Last week, the Whistler Centre for Sustainability hosted a get-together for participants of Resilient Streets, a program that uses micro grants to build stronger communities.
Around 20 people attended the Nov. 13 event, which was held in the library of the Nita Lake Lodge. Participants traded stories about their experience and reflected on the neighbourly vibes the program helped forge.
Doug Ryan of Cheakamus Crossing talked about a neighbourhood party he helped organize.
After posting about the grant opportunity on a community Facebook page, he met Peter and Patricia Dagg, who went on to help organize the event.
"That's the beauty of this," said Ryan, speaking to the crowd. "You meet neighbours that you've never met before, and you create that kind of bond that we're talking about."
Eventually the three formed a committee. Building on the planning grant, the committee reached out to neighbourhood strata councils and local businesses for donations. Creekside Market donated hot dogs, and the money from the stratas helped subsidize a taco truck and hire local performers, such as kids' entertainer Ira Pettle.
In the end, the weather didn't exactly cooperate (it poured), but party-goers were able to take shelter underneath a blow-up igloo lent by Cinnamon Bear Bar and Grille manager Tim Koshul.
"It all came together," said Ryan. "I want to keep (organizing neighbourhood parties), whether there is a grant or not."
Dan Wilson of the Whistler Centre for Sustainability (WCS), said that a total of $7,500 worth of grants were given out this year, including $50 planning grants to 21 people and $200 grants to 26 others.
The community-building projects took many forms, including a number of neighbourhood libraries and a movie night, and several of the projects were used to organize events in coordination with the Resort Municipality of Whistler's FireSmart chipper program.
Wilson said he was impressed with how the community ran with the grants, often doing additional fundraising.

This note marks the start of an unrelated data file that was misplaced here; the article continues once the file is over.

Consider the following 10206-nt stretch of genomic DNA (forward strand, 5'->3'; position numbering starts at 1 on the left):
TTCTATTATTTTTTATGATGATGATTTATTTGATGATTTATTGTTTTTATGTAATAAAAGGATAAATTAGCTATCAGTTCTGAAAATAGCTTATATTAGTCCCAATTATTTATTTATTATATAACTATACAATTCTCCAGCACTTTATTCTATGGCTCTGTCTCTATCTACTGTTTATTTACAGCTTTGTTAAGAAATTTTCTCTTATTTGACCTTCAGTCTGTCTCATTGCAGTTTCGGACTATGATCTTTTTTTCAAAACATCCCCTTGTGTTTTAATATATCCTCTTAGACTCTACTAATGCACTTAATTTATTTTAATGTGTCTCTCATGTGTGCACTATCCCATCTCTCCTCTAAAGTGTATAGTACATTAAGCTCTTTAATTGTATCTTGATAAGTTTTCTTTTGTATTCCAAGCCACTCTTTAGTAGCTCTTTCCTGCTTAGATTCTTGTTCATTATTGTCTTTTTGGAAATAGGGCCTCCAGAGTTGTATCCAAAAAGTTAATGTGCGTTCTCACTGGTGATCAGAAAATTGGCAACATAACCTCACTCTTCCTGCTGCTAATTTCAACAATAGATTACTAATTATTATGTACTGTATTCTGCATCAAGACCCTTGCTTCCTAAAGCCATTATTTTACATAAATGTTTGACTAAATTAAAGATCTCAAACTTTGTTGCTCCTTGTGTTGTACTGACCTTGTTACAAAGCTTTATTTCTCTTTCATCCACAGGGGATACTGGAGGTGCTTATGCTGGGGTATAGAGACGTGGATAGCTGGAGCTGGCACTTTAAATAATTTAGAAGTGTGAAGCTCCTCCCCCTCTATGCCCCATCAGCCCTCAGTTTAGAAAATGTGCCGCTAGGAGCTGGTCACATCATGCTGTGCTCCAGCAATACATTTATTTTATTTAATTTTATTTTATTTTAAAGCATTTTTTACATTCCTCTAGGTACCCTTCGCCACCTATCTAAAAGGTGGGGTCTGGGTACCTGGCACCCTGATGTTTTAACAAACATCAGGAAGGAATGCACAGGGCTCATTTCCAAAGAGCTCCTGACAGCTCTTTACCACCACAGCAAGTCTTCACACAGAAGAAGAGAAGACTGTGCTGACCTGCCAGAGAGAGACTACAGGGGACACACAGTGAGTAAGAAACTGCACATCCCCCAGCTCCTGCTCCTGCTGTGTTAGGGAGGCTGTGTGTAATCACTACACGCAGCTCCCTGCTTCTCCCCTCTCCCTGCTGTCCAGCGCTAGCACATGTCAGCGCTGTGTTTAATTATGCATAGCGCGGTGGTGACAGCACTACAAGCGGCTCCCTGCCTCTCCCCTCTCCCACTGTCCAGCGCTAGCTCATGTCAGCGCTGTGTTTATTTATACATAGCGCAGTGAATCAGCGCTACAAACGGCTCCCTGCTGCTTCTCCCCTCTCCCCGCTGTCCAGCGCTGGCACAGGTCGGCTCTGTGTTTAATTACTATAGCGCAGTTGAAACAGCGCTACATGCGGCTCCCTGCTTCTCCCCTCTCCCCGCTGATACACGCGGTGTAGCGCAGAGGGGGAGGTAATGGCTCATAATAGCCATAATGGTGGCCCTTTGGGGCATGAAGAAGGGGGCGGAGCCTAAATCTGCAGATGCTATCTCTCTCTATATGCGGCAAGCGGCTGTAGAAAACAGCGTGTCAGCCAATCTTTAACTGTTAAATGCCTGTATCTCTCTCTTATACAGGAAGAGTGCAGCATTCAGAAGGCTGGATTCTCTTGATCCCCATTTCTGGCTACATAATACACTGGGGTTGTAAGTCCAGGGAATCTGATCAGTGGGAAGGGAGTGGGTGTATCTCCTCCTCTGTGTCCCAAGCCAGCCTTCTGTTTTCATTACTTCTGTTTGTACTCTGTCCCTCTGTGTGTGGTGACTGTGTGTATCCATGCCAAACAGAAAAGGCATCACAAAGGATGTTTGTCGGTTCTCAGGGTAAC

Wilson also showed the results of a survey conducted by some participants.
While still preliminary—around a dozen people had responded—the results were positive, he explained.
A majority of respondents said that neighbours are more likely to connect again on their own, ask to borrow things from each other, and organize a similar activity.
A highlight of the evening came when Carol Coffey, executive director for the Community Foundation of Whistler (CFOW), announced that long-term funding for the program has been secured.
The funding for this year's Resilient Streets program came from provincial grant aimed at creating healthy communities as well as funding from the CFOW.
For at least the next three years, the CFOW will work with the Vancouver Foundation—which has been running a small grant program for almost 20 years—to finance the program.
"They have had a lot of success with it, and are really keen to share it around the province," said Coffey, adding that the plan is to increase the grants to $500 each. The foundation is hoping to give out six or seven grants to begin with.
"It seems like such a simple thing," she said of the grant-giving premise. "But it is foundational for a strong and resilient community ... It's community building at the most important level."